This impeccably researched and “adventure-packed” (The Washington Post) account of the obsessive quest by Christopher Columbus’s son to create the greatest library in the world is “the stuff of Hollywood blockbusters” (NPR) and offers a vivid picture of Europe on the verge of becoming modern.
At the peak of the Age of Exploration, Hernando Colón sailed with his father Christopher Columbus on his final voyage to the New World, a journey that ended in disaster, bloody mutiny, and shipwreck. After Columbus’s death in 1506, eighteen-year-old Hernando sought to continue—and surpass—his father’s campaign to explore the boundaries of the known world by building a library that would collect everything ever printed: a vast holding organized by summaries and catalogues; really, the first ever database for the exploding diversity of written matter as the printing press proliferated across Europe. Hernando traveled extensively and obsessively amassed his collection based on the groundbreaking conviction that a library of universal knowledge should include “all books, in all languages and on all subjects,” even material often dismissed: ballads, erotica, news pamphlets, almanacs, popular images, romances, fables. The loss of part of his collection to another maritime disaster in 1522, set off the final scramble to complete this sublime project, a race against time to realize a vision of near-impossible perfection.
“Magnificent…a thrill on almost every page” (The New York Times Book Review), The Catalogue of Shipwrecked Books is a window into sixteenth-century Europe’s information revolution, and a reflection of the passion and intrigues that lie beneath our own insatiable desires to bring order to the world today.
Edward Wilson-Lee is a Fellow in English at Sidney Sussex College, Cambridge, where he teaches medieval and Renaissance literature. His research focuses on books, libraries, and travel, which during this project has involved journeys to and through Spain, Italy, India, and the Caribbean. He is the author of Shakespeare in Swahililand and The Catalogue of Shipwrecked Books.
“A captivating adventure…For lovers of history, Wilson-Lee offers a thrill on almost every page…The Catalogue of Shipwrecked Books is an intellectual biography, but its beating heart is the tangled love of a son for his father…Magnificent.”—The New York Times Book Review
“Superb…an intriguing glimpse into the Renaissance mind and its rage for order, as well as a beguiling preview of the modern library and, very possibly, what lies beyond.” —The Wall Street Journal
“Absorbing, adventure-packed.” —Washington Post
“Read this transporting book. Take it to the beach, to the countryside wherever – and thank you Edward Wilson-Lee for writing it, and with such a sense of vital grace.” —Simon Schama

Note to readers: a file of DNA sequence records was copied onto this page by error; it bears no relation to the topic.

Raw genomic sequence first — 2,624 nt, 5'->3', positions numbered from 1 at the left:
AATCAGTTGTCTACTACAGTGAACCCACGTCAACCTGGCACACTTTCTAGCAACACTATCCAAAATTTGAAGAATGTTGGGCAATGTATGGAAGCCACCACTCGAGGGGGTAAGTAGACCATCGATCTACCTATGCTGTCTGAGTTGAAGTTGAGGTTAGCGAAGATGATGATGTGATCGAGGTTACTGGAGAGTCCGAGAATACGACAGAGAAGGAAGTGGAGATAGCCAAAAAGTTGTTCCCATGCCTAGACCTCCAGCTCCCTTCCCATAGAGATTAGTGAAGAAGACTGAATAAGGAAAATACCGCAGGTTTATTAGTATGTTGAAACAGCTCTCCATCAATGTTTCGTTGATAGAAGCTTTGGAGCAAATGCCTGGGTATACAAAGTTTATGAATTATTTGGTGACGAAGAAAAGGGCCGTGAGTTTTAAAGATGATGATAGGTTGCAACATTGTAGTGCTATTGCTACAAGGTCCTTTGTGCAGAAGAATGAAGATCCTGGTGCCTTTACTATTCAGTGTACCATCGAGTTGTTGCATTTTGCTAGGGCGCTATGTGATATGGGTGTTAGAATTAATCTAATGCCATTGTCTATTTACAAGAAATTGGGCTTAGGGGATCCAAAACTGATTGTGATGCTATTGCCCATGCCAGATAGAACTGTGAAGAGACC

“Edward Wilson-Lee’s fascinating and beautifully written account of how Hernando conceived and assembled his library is set within a highly original biography of the compiler. It’s a work of imagination restrained by respect for evidence, of brilliance suitably alloyed by erudition, and of scholarship enlivened by sensitivity and acuity.” —Felipe Fernández-Armesto,The Literary Review
“Superbly researched and remarkably well-written… Colon was obviously a man ahead of his time; his story is expansive, and in Wilson-Lee’s hands, absolutely compelling.” —Fine Books & Collections
“Thoroughly absorbing…Wilson-Lee’s pioneering study makes Hernando’s life every bit as compelling as his father’s. But that is not all: as we accompany Hernando on his various European journeys of compulsive acquisition, we are not only led through a richly evoked early modern world, but also prompted to reflect on our own data-saturated age.” —The Times Literary Supplement
“Hernando Columbus deserves to be as famous as his father, Christopher. …Wilson-Lee’s greatest strength is the subtlety with which Hernando’s public life as a courtier and his private life as a collector are interwoven. Unless you like libraries a lot then the most important thing about Hernando is not the most interesting. But in these elegantly handled parallels, Wilson-Lee leads us almost by stealth to an understanding of his subject’s greatest achievement.” —The Spectator
“A wonderful book, not least in the literal sense of an epic unfolding in a nonstop procession of marvels, ordeals and apparitions... The true measure of Wilson-Lee’s accomplishment, delivered in a simile-studded prose that is seldom less than elegant and often quite beautiful, is to make Hernando’s epic, measured in library shelves, not nautical miles, every bit as thrilling as his father’s story.” —Financial Times
“Wilson-Lee’s book – the first modern biography of Hernando written in English – is far more than just a straight account of a life, albeit a rich one… moving… Wilson-Lee does a fine job of capturing the intellectual excitement of a moment in European history.” —The New Statesman
“Lively and evocative...A fresh postimperialist perspective on the age of European exploration, the emergence of modern printing, modern libraries, and the concept of a global world.” —AudioFile
“An elegantly written, absorbing portrait of a visionary man and his age.” —Kirkus, starred review
“Astonishing for both its geographic and intellectual breadth… A potent reminder that a great library originates as a bold adventure.” —Booklist, starred review
“[Edward Wilson-Lee] has created a cabinet of wonders with this book… Wilson-Lee’s fascinating account brings back to wholeness ‘the largest private library of the day’ while revealing the son of a renowned man as, among other things, a master librarian.” —Publishers Weekly, starred review
“At once an adventure tale and a history of ideas that continue to resonate…Wilson-Lee’s insightful and entertaining work refreshes the memory of Colón’s sweeping vision.” —BookPage, starred review